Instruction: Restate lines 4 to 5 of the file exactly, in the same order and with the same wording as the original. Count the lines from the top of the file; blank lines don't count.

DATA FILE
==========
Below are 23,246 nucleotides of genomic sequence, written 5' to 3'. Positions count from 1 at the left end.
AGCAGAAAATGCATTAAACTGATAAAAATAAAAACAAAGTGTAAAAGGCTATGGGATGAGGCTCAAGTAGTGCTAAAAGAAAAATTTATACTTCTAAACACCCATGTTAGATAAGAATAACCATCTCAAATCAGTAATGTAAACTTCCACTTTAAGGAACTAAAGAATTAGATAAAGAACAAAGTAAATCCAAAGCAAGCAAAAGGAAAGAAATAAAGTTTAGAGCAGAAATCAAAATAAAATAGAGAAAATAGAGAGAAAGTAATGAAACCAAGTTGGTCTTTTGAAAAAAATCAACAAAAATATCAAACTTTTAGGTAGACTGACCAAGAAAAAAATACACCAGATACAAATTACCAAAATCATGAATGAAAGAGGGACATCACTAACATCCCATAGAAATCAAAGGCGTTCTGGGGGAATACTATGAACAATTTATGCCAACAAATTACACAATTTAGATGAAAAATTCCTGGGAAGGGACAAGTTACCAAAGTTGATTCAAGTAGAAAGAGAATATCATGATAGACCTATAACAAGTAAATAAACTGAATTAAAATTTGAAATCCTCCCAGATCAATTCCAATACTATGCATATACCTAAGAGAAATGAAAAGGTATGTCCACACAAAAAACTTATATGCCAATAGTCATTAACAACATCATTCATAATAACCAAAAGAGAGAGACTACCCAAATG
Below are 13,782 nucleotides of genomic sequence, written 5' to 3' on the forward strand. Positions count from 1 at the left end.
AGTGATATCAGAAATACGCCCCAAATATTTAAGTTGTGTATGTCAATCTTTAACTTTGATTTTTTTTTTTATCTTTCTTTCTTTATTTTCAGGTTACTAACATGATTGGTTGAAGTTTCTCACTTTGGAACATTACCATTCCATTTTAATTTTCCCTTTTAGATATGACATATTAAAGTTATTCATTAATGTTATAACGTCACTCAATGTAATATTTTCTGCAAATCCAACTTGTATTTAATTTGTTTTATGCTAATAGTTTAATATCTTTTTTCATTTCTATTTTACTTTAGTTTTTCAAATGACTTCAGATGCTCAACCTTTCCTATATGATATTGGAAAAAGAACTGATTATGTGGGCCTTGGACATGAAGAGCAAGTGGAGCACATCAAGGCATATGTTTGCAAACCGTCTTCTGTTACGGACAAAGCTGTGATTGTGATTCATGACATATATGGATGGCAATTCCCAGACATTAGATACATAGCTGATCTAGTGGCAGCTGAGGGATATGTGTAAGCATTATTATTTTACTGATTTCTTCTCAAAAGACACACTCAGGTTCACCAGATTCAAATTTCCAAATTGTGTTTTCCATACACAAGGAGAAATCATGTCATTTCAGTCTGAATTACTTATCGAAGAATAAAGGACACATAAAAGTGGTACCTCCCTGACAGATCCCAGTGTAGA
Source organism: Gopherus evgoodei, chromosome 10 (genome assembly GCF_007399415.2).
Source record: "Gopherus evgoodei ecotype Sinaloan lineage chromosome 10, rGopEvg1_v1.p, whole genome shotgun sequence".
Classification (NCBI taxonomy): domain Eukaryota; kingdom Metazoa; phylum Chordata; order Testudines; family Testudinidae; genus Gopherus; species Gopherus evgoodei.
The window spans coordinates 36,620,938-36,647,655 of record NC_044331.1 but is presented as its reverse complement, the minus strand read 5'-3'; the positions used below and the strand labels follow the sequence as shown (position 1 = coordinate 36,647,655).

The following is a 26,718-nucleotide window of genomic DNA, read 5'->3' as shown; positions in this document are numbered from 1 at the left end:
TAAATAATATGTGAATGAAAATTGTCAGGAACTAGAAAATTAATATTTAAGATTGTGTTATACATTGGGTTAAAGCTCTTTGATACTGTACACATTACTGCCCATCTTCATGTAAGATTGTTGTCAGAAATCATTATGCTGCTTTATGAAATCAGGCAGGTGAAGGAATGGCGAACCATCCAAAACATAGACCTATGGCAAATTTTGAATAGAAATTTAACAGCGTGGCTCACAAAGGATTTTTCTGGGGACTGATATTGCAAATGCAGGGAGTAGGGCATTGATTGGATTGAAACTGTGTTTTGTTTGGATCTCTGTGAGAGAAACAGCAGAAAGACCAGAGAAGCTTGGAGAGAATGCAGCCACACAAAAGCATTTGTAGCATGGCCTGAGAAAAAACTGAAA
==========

AGTGATATCAGAAATACGCCCCAAATATTTAAGTTGTGTATGTCAATCTTTAACTTTGATTTTTTTTTTTATCTTTCTTTCTTTATTTTCAGGTTACTAACATGATTGGTTGAAGTTTCTCACTTTGGAACATTACCATTCCATTTTAATTTTCCCTTTTAGATATGACATATTAAAGTTATTCATTAATGTTATAACGTCACTCAATGTAATATTTTCTGCAAATCCAACTTGTATTTAATTTGTTTTATGCTAATAGTTTAATATCTTTTTTCATTTCTATTTTACTTTAGTTTTTCAAATGACTTCAGATGCTCAACCTTTCCTATATGATATTGGAAAAAGAACTGATTATGTGGGCCTTGGACATGAAGAGCAAGTGGAGCACATCAAGGCATATGTTTGCAAACCGTCTTCTGTTACGGACAAAGCTGTGATTGTGATTCATGACATATATGGATGGCAATTCCCAGACATTAGATACATAGCTGATCTAGTGGCAGCTGAGGGATATGTGTAAGCATTATTATTTTACTGATTTCTTCTCAAAAGACACACTCAGGTTCACCAGATTCAAATTTCCAAATTGTGTTTTCCATACACAAGGAGAAATCATGTCATTTCAGTCTGAATTACTTATCGAAGAATAAAGGACACATAAAAGTGGTACCTCCCTGACAGATCCCAGTGTAGA
Source organism: Gopherus evgoodei, chromosome 10 (genome assembly GCF_007399415.2).